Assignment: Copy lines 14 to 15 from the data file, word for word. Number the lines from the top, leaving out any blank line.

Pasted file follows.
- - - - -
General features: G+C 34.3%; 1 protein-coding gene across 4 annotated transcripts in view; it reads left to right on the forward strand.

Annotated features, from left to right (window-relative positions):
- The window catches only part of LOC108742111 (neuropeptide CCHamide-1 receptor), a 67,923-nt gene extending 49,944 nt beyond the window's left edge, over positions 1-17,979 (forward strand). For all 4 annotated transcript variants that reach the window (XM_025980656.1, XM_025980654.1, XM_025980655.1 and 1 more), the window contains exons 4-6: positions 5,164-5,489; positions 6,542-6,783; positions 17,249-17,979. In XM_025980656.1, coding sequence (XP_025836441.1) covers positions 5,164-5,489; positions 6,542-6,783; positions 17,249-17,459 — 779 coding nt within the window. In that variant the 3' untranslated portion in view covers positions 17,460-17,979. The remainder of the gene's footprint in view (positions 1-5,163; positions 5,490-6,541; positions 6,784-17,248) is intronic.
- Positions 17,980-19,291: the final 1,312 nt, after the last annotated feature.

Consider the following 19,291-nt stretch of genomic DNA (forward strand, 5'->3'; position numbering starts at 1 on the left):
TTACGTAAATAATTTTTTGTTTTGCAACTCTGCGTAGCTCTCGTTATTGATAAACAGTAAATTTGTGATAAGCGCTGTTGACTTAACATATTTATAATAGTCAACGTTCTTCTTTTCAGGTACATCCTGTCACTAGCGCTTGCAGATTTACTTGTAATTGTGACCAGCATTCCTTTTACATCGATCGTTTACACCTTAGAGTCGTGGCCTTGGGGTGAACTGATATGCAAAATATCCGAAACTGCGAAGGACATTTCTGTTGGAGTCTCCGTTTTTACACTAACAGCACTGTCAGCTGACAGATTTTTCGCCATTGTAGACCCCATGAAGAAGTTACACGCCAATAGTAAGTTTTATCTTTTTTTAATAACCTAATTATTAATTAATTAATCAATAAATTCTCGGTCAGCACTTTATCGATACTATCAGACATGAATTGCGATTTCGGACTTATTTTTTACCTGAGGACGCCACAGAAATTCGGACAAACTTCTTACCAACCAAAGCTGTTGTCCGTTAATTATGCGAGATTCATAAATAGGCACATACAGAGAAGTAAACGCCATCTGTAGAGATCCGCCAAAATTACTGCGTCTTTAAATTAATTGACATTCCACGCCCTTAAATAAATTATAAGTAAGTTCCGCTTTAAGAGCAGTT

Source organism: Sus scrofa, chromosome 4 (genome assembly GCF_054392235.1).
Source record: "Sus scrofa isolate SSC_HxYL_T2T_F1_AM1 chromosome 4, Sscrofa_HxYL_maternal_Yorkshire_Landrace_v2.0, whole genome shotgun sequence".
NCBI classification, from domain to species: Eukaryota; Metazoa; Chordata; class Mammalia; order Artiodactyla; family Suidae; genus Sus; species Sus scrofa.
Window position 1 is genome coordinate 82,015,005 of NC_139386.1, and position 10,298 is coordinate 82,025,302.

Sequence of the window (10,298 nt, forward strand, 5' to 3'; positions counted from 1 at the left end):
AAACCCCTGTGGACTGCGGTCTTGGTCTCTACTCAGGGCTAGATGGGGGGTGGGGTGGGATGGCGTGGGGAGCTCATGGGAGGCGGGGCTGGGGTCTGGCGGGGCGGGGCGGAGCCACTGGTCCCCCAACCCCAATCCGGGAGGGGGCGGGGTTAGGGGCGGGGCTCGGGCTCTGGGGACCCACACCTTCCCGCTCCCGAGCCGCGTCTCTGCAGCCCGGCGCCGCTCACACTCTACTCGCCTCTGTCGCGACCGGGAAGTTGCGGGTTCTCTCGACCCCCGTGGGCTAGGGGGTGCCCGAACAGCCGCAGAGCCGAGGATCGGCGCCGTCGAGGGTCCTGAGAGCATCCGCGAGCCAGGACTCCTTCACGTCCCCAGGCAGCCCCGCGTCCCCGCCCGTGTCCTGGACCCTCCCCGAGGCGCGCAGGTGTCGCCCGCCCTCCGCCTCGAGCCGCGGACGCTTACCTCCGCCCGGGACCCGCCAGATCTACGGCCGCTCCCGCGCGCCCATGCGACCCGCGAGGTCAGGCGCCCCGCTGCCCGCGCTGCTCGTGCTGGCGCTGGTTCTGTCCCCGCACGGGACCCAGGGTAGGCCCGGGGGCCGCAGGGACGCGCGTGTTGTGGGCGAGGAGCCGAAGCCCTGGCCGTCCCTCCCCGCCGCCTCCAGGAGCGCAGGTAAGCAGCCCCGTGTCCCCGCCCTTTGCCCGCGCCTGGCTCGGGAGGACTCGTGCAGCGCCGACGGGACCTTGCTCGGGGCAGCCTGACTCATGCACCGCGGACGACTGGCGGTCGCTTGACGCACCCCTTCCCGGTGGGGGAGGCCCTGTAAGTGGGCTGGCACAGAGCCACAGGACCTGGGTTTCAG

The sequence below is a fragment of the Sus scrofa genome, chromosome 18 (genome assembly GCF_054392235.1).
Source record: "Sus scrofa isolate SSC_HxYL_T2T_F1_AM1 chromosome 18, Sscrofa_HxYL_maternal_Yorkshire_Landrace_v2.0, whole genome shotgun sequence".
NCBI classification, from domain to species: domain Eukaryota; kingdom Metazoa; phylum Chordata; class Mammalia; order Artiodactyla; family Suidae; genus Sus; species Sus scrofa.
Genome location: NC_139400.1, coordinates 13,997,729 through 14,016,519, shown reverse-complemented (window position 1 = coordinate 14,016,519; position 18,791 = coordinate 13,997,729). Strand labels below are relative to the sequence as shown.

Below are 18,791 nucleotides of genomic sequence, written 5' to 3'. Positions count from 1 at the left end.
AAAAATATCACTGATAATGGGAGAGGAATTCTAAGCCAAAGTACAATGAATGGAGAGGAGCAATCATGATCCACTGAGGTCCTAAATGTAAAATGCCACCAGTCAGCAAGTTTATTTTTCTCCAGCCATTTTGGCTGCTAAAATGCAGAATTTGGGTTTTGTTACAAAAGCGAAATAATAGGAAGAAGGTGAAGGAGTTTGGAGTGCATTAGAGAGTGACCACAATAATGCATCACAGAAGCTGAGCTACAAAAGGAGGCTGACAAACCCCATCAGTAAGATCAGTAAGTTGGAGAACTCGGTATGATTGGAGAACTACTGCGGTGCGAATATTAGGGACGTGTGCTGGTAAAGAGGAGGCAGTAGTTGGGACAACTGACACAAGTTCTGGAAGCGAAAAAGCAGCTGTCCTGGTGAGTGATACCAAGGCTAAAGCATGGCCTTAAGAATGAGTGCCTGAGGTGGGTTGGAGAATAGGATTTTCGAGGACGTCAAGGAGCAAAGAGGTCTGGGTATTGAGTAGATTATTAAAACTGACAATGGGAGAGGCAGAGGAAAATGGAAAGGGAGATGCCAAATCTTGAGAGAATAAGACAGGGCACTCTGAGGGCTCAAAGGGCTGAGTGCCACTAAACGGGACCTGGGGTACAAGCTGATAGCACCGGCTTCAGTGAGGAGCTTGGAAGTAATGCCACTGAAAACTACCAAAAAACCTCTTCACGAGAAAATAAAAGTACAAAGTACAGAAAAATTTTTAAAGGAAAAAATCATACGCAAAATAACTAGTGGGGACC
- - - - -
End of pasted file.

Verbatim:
Source record: "Sus scrofa isolate SSC_HxYL_T2T_F1_AM1 chromosome 18, Sscrofa_HxYL_maternal_Yorkshire_Landrace_v2.0, whole genome shotgun sequence".
NCBI classification, from domain to species: domain Eukaryota; kingdom Metazoa; phylum Chordata; class Mammalia; order Artiodactyla; family Suidae; genus Sus; species Sus scrofa.